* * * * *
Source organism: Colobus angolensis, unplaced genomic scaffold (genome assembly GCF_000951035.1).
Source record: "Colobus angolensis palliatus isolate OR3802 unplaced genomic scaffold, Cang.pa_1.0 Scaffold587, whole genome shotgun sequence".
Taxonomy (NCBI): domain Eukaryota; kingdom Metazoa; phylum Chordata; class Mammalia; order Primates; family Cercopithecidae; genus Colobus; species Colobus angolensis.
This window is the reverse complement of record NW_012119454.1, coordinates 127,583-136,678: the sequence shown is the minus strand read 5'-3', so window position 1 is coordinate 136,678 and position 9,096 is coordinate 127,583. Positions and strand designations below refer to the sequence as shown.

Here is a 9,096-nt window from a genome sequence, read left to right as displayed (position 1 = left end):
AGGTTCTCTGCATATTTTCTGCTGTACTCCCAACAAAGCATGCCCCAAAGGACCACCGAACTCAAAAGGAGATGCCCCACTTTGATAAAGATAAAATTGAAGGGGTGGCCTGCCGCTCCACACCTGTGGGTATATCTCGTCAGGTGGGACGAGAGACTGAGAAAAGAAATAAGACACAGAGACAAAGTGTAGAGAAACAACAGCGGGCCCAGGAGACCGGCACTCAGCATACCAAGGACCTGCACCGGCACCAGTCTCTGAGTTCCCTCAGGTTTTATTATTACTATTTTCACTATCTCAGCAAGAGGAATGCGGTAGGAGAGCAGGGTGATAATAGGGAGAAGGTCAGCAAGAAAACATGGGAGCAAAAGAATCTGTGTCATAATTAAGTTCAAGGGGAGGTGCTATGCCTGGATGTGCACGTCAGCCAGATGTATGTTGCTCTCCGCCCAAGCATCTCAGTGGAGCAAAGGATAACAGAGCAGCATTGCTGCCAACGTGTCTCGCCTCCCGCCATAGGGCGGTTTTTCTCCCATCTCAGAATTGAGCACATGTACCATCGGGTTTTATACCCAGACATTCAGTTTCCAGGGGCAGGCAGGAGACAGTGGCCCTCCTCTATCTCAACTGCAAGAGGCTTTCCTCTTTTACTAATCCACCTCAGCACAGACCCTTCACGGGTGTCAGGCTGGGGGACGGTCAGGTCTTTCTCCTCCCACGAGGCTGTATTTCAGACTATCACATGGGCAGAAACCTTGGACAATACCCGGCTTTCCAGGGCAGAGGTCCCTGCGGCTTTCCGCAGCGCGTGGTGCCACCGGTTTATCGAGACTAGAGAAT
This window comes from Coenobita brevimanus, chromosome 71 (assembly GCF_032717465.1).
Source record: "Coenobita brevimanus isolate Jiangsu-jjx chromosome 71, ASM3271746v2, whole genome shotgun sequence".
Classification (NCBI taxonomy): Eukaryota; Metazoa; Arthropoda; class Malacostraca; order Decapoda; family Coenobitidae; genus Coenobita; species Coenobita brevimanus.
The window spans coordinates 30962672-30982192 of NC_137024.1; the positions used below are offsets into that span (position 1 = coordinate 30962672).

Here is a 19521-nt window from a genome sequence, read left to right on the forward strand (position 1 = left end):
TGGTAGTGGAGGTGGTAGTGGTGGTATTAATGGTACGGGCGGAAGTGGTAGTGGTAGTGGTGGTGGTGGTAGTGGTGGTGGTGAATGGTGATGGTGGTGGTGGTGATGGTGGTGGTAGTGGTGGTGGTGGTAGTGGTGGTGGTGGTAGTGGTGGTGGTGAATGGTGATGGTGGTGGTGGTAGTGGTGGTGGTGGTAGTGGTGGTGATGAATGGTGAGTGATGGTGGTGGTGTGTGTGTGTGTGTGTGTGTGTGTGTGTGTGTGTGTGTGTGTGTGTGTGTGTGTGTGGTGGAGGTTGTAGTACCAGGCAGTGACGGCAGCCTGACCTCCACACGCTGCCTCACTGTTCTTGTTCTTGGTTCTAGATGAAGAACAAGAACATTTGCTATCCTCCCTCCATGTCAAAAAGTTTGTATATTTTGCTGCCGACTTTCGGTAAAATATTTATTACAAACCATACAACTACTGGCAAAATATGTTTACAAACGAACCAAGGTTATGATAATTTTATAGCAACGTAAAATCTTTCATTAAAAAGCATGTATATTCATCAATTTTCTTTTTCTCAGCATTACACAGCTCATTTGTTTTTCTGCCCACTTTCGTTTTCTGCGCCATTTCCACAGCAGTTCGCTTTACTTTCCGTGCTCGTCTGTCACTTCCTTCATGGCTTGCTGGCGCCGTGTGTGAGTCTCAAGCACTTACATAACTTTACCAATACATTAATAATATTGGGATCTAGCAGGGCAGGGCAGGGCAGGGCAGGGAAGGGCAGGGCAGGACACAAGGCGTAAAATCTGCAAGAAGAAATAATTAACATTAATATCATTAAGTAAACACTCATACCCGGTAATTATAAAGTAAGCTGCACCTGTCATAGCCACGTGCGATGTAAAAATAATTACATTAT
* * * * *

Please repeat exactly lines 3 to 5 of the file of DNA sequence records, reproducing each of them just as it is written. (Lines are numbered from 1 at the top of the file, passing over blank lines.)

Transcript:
Taxonomy (NCBI): domain Eukaryota; kingdom Metazoa; phylum Chordata; class Mammalia; order Primates; family Cercopithecidae; genus Colobus; species Colobus angolensis.
This window is the reverse complement of record NW_012119454.1, coordinates 127,583-136,678: the sequence shown is the minus strand read 5'-3', so window position 1 is coordinate 136,678 and position 9,096 is coordinate 127,583. Positions and strand designations below refer to the sequence as shown.

Here is a 9,096-nt window from a genome sequence, read left to right as displayed (position 1 = left end):